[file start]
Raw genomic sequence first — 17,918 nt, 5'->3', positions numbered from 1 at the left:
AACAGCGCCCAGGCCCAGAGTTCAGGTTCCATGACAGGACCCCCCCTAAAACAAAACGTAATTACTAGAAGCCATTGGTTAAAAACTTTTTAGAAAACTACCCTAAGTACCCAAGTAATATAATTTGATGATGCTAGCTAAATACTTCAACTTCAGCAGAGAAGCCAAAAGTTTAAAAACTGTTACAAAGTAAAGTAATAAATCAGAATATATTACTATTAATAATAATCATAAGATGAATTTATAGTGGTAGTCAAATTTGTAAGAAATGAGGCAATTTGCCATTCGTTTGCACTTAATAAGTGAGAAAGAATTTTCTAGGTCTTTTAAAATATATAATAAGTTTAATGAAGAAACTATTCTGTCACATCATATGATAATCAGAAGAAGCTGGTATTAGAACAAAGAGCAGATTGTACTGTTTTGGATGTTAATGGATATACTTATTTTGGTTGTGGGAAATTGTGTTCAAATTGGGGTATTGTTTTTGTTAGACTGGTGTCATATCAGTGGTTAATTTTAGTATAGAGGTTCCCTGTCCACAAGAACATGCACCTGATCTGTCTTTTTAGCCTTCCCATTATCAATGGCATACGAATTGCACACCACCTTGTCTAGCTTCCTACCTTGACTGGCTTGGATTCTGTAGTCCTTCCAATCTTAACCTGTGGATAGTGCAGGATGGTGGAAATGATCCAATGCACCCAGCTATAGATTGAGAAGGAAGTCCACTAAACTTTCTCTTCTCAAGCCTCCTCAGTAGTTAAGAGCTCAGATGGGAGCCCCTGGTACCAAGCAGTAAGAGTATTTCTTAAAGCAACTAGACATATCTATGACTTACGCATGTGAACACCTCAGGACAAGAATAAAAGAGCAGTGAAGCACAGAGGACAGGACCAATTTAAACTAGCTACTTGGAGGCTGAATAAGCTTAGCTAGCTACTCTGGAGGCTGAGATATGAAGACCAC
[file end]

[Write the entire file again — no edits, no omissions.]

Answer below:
Raw genomic sequence first — 17,918 nt, 5'->3', positions numbered from 1 at the left:
AACAGCGCCCAGGCCCAGAGTTCAGGTTCCATGACAGGACCCCCCCTAAAACAAAACGTAATTACTAGAAGCCATTGGTTAAAAACTTTTTAGAAAACTACCCTAAGTACCCAAGTAATATAATTTGATGATGCTAGCTAAATACTTCAACTTCAGCAGAGAAGCCAAAAGTTTAAAAACTGTTACAAAGTAAAGTAATAAATCAGAATATATTACTATTAATAATAATCATAAGATGAATTTATAGTGGTAGTCAAATTTGTAAGAAATGAGGCAATTTGCCATTCGTTTGCACTTAATAAGTGAGAAAGAATTTTCTAGGTCTTTTAAAATATATAATAAGTTTAATGAAGAAACTATTCTGTCACATCATATGATAATCAGAAGAAGCTGGTATTAGAACAAAGAGCAGATTGTACTGTTTTGGATGTTAATGGATATACTTATTTTGGTTGTGGGAAATTGTGTTCAAATTGGGGTATTGTTTTTGTTAGACTGGTGTCATATCAGTGGTTAATTTTAGTATAGAGGTTCCCTGTCCACAAGAACATGCACCTGATCTGTCTTTTTAGCCTTCCCATTATCAATGGCATACGAATTGCACACCACCTTGTCTAGCTTCCTACCTTGACTGGCTTGGATTCTGTAGTCCTTCCAATCTTAACCTGTGGATAGTGCAGGATGGTGGAAATGATCCAATGCACCCAGCTATAGATTGAGAAGGAAGTCCACTAAACTTTCTCTTCTCAAGCCTCCTCAGTAGTTAAGAGCTCAGATGGGAGCCCCTGGTACCAAGCAGTAAGAGTATTTCTTAAAGCAACTAGACATATCTATGACTTACGCATGTGAACACCTCAGGACAAGAATAAAAGAGCAGTGAAGCACAGAGGACAGGACCAATTTAAACTAGCTACTTGGAGGCTGAATAAGCTTAGCTAGCTACTCTGGAGGCTGAGATATGAAGACCAC